What’s bogging you down friend? What’s slowing your forward progress in your faith?  What keeps you from being all you want to be, all you were created to be? I believe the Scriptures reveals many things that impede our progress – things that are all very much under our control.  We would be wise to pay careful attention to them.

The writer of Hebrews addresses three of these in this verse: “Therefore, since we are surrounded by such a great cloud of witnesses, let us throw off everything that hinders and the sin that so easily entangles, and let us run with perseverance the race marked out for us.” (Hebrews 12:1).  We’re going to look at two of these in this post and unpack more in subsequent posts.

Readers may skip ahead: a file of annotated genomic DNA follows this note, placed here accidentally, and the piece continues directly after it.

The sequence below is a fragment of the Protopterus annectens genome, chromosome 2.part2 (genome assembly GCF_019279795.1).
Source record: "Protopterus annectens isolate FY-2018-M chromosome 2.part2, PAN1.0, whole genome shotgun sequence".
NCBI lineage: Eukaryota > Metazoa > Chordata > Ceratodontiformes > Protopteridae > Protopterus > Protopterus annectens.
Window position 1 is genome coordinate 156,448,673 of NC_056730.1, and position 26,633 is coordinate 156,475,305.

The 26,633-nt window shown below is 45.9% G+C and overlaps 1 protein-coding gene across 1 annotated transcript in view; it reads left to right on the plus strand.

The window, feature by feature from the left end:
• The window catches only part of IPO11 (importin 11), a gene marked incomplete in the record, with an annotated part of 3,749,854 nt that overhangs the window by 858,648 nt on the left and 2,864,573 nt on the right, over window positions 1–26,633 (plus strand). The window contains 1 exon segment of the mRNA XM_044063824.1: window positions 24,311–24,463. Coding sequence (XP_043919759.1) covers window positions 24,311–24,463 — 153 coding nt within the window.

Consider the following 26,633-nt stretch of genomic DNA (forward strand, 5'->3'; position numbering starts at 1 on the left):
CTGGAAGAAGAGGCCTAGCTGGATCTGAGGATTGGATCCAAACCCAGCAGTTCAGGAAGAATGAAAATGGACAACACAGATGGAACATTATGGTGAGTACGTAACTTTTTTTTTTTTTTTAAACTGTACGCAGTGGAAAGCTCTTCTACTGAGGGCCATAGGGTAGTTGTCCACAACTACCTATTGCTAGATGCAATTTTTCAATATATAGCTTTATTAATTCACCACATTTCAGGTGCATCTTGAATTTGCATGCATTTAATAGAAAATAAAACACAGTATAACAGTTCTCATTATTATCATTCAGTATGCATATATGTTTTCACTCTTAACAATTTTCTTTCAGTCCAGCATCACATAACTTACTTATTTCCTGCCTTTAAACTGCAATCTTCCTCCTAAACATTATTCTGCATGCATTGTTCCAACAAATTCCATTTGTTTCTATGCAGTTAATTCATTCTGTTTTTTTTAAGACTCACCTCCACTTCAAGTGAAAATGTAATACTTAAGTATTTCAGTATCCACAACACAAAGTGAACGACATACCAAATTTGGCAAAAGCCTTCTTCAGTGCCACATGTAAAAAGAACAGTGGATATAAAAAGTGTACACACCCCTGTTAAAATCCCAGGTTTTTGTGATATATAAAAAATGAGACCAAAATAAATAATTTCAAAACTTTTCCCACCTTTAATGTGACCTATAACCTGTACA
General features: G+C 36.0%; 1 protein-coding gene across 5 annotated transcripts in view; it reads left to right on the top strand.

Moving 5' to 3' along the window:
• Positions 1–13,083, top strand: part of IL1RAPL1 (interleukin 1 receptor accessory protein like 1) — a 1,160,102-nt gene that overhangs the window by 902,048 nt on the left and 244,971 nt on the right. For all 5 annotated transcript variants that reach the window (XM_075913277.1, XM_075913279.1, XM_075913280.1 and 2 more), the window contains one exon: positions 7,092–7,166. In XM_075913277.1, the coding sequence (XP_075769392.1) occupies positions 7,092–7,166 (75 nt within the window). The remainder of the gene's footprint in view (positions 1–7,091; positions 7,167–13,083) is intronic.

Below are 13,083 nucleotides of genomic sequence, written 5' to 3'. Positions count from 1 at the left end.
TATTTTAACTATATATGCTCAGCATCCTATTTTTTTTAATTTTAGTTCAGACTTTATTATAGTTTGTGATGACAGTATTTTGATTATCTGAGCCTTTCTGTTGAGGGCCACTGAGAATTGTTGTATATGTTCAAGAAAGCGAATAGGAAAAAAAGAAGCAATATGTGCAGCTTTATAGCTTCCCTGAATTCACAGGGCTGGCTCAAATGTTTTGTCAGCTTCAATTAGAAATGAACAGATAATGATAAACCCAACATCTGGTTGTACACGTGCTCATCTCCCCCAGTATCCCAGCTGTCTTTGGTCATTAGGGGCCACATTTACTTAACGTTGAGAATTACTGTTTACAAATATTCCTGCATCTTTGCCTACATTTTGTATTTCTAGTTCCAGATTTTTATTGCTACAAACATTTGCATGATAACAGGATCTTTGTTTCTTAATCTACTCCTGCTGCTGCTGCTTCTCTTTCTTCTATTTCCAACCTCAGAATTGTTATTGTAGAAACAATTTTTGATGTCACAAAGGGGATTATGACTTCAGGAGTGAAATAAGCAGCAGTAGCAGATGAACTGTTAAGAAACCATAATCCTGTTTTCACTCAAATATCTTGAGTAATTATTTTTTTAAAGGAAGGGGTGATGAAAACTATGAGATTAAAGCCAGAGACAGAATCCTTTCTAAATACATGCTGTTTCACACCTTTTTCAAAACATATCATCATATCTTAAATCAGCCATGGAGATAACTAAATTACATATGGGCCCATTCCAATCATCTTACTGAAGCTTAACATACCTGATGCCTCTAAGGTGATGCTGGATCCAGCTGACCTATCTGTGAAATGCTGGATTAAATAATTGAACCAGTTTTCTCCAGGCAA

Did you notice that the writer separates “things that hinder” from “sin?” Not everything that bogs us down is sinful. The Greek meaning of the word “hinders” is a weight or burden.  Because the writer uses the image of a race, we can imagine the thoughts of a runner; his goal is to be fast, and so he eliminates everything that might slow him down.  Modern runners search for the lightest shoes and for running garments made from lightweight fabrics.  Everything is evaluated for its weight and how that might affect his time.  A runner would never take his backpack to the track with him.  Yet too many of us are trying to run this race of faith with weights and burdens tied to our backs.  We are still carrying guilt from sins that God has forgiven.  We are carrying pain from old hurts and wounds that God is more than willing to heal.  We are carrying the expectations of others – or ourselves – as so much excess baggage.   As we run this race,everything in our lives should be evaluated for how it can hinder our spiritual progress.  Any weight that is not essential for the race should be eliminated.  Don’t be hindered by excess weight.